“Gotham” Gets It Right
Five of the top ten highest grossing films of 2014 starred superheroes. Release dates for more crime fighting epics continue to come out of the woodwork, effectively rendering any comic book nerd senseless with anticipation. With so much superhero noise, it can be easy to tune it out altogether. But then you might miss out on Fox’s new series, Gotham, which would be a mistake.
Given the roaring success at the box office, it’s not surprising that Warner Brothers and Marvel Studios are beginning to turn their gaze towards the small screen. Marvel is dipping their toes in the water with Agents of S.H.I.E.L.D., while Warner Bros. is diving in head first with Arrow, The Flash, the newly announced Supergirl¸ and of course, Gotham. Granted, the superhero angle isn’t completely unexplored. CW had Smallville (2001-2011), NBC rocked out with Heroes (2006-2010), SyFy showed some love with Alphas (2011-2012), but there’s no denying that the superhero wave is hitting the television landscape in force, just like it is at theaters. Even in the midst of all of these origin stories and special effect extravaganzas, Gotham stands out through its unique approach, rich story, and soulful execution.
Set in Gotham years before the first appearance of Batman, the show focuses on the corruption and moral bankruptcy of the city that will eventually forge Bruce Wayne into the Dark Knight. It primarily follows Detective James Gordon, who is just starting out on the GCPD and is among the few—if not the sole— honest officers in the entire department. Gordon is destined to become Commissioner Gordon, friend and important ally to Batman, but he’s just a rookie in this series and there are no caped crusaders coming to his rescue. That’s what makes Gotham so unique. It’s a superhero story, but without a superhero. While that may seem like a recipe for failure, it’s actually a stroke of genius. Bruce Wayne is present in some episodes and we check in with him from time to time, but he’s by no means central to the plot line.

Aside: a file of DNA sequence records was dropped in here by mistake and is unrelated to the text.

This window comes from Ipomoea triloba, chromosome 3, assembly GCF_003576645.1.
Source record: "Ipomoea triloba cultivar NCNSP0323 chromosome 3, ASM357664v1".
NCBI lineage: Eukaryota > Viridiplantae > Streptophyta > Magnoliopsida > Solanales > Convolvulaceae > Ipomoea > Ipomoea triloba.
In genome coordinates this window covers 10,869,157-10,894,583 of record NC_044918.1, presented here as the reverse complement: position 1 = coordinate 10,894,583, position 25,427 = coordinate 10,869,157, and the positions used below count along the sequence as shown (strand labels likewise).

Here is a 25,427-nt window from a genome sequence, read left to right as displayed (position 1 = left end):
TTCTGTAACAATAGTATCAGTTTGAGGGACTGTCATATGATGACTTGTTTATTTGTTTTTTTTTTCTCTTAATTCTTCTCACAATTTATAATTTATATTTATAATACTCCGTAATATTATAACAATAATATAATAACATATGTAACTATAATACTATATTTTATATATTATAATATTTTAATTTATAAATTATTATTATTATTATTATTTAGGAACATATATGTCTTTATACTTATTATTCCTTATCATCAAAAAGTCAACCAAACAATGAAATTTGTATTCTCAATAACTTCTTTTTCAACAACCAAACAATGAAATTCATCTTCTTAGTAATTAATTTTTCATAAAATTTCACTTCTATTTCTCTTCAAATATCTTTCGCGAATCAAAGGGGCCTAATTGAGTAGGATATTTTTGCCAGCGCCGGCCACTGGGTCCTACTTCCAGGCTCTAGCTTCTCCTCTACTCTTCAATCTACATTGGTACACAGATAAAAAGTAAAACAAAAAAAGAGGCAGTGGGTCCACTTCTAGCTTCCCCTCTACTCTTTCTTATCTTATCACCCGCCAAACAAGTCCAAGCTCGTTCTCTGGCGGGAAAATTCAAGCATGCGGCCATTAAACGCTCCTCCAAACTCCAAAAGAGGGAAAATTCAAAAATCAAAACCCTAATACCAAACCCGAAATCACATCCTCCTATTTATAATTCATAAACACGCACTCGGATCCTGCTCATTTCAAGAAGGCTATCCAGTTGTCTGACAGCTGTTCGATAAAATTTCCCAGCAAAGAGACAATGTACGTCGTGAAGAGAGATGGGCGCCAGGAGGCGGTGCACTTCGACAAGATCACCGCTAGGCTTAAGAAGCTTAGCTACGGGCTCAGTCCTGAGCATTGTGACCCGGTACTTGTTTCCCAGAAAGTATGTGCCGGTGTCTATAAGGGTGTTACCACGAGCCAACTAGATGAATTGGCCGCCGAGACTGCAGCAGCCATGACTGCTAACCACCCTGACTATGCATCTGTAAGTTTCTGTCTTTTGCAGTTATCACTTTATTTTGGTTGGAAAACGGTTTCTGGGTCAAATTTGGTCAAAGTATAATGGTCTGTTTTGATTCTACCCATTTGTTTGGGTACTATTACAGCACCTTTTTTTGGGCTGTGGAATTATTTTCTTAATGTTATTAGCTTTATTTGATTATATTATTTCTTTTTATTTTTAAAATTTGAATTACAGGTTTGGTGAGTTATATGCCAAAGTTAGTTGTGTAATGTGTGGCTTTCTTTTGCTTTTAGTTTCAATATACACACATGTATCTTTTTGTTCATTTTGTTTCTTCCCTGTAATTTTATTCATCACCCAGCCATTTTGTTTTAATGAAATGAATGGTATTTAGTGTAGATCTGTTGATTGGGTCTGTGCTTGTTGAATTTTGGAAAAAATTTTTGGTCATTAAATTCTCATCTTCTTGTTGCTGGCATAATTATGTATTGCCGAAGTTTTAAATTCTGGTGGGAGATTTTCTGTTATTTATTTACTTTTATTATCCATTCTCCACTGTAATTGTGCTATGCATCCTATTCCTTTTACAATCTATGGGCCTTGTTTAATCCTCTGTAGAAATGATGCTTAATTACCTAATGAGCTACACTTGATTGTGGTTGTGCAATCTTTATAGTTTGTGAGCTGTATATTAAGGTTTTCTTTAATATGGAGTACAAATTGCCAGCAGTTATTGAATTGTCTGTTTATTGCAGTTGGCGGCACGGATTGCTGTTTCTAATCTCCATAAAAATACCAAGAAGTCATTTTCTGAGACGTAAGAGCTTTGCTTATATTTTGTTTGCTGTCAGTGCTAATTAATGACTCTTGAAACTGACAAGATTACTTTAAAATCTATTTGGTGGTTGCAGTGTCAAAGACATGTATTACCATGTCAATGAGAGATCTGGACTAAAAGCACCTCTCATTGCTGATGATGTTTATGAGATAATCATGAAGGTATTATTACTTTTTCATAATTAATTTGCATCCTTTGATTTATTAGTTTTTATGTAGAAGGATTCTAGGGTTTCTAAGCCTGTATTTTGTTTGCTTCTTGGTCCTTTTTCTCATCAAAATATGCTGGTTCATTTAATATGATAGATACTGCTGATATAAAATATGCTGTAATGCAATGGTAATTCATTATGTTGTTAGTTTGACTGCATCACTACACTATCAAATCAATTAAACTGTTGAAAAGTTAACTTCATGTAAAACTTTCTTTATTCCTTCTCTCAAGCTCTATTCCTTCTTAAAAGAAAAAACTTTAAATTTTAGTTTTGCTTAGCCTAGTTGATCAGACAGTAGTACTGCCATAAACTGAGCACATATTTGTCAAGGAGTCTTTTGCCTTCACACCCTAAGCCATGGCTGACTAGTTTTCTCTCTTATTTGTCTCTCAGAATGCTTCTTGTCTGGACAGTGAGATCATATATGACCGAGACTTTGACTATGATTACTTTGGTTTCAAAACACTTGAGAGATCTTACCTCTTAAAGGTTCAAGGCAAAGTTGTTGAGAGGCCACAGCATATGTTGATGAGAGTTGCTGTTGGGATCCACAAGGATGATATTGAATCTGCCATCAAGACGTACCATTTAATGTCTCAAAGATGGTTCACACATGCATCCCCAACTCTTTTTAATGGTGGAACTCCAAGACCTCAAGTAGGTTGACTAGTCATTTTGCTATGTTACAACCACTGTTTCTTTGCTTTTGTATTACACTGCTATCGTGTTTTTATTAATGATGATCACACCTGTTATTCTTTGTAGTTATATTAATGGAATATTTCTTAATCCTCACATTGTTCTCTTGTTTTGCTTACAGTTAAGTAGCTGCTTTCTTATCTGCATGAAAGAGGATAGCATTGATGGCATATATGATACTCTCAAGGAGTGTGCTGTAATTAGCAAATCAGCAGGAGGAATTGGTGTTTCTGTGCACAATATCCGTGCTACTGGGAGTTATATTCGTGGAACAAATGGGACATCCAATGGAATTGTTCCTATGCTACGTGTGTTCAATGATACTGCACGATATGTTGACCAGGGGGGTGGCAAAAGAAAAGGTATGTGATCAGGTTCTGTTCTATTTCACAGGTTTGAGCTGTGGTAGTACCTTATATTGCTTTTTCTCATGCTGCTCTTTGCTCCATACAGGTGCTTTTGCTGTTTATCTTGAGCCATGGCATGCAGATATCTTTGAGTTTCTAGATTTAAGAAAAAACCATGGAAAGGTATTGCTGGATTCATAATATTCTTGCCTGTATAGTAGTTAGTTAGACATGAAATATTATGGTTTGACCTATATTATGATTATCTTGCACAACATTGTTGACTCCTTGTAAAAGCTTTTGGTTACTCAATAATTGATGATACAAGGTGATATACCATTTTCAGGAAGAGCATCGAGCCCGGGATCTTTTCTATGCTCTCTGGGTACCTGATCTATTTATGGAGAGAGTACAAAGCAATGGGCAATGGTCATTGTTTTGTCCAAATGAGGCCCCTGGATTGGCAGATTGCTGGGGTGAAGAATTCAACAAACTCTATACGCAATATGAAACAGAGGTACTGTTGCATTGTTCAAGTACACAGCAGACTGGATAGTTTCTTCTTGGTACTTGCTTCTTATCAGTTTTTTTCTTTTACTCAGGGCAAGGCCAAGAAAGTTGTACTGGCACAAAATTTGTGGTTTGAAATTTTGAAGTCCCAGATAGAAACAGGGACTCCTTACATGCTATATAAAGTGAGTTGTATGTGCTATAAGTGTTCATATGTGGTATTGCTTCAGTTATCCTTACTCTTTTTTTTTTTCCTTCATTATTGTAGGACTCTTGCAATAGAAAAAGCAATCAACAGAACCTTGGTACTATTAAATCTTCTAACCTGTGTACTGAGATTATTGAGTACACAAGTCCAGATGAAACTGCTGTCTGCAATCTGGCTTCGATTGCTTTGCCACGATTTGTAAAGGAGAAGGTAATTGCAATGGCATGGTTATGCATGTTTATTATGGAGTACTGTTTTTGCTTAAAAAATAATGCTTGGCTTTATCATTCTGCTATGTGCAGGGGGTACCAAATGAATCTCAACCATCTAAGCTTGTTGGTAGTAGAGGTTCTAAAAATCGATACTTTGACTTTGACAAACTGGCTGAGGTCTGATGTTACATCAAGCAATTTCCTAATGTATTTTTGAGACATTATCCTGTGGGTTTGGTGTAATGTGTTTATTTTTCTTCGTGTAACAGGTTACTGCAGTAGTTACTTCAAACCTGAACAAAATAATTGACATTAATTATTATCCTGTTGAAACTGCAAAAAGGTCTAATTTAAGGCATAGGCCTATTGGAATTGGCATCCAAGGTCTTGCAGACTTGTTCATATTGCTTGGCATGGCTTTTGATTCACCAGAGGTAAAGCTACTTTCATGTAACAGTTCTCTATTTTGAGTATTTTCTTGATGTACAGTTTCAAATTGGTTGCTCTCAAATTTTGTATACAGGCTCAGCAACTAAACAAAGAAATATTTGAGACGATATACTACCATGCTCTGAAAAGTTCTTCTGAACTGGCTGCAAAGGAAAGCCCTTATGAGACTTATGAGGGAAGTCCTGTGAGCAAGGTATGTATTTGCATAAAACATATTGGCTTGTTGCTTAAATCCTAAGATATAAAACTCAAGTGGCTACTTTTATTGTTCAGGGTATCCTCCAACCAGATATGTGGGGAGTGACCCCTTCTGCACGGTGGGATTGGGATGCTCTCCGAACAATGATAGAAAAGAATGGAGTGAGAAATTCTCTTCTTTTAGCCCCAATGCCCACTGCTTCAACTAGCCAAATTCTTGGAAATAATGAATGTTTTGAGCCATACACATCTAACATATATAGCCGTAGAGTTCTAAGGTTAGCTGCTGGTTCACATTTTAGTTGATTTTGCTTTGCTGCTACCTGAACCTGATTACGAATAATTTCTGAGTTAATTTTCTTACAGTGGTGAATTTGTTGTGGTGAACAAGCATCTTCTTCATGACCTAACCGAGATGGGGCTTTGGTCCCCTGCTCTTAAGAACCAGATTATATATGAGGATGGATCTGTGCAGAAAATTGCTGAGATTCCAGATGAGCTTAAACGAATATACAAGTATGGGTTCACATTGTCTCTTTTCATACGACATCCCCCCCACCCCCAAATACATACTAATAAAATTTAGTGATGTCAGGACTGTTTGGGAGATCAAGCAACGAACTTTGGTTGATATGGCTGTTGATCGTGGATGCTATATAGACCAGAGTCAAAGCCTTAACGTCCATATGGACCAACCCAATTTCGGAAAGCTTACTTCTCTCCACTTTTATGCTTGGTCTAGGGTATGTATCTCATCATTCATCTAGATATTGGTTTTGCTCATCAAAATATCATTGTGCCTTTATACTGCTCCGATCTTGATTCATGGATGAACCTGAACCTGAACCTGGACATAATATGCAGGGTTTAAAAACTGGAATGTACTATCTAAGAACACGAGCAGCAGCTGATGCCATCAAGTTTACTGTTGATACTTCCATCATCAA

I’ve watched the aforementioned shows that feature other comic book characters fighting crime and there have been moments in all of them where I cringed in my seat. With a movie, they get a big budget dedicated to two hours of visual bliss, so it’s possible to construct a world where we suspend our disbelief and allow superheroes to do their super stuff. The effects are well done and the stories don’t get tired inside of 120 minutes. However, when you try and stretch that to 45 minute episodes every week, with a smaller budget, you’ll probably hit a few bumps in the road. Questionable displays of physics, exhausting sub-plots to distract from the lack of action… Wouldn’t The Flash just use his Super Speed to solve this problem? Oh, you already used up the Super Speed visual effects budget this episode? Maybe a supporting character can solve the problem instead. Lovely.
With Gotham, the crux of the show isn’t a superpower gimmick. It’s the city itself. Out of all the superhero dwellings, developers wisely chose the one that is compelling enough to stand on its own and is densely populated with colorful characters. We’re not even through the first season and we’ve already had glimpses at the early lives of well-known villains like The Penguin, The Riddler, Catwoman, Poison Ivy, and Two-Face. There are warring mob families, each with their own internal seeds of rebellion trying to usurp the leaders, creating a delightfully complex web of alliances and betrayals. Corrupt government officials, love triangles, bone chilling assassins, officers that want to be honorable, but fear for their safety… All of them cast beautifully.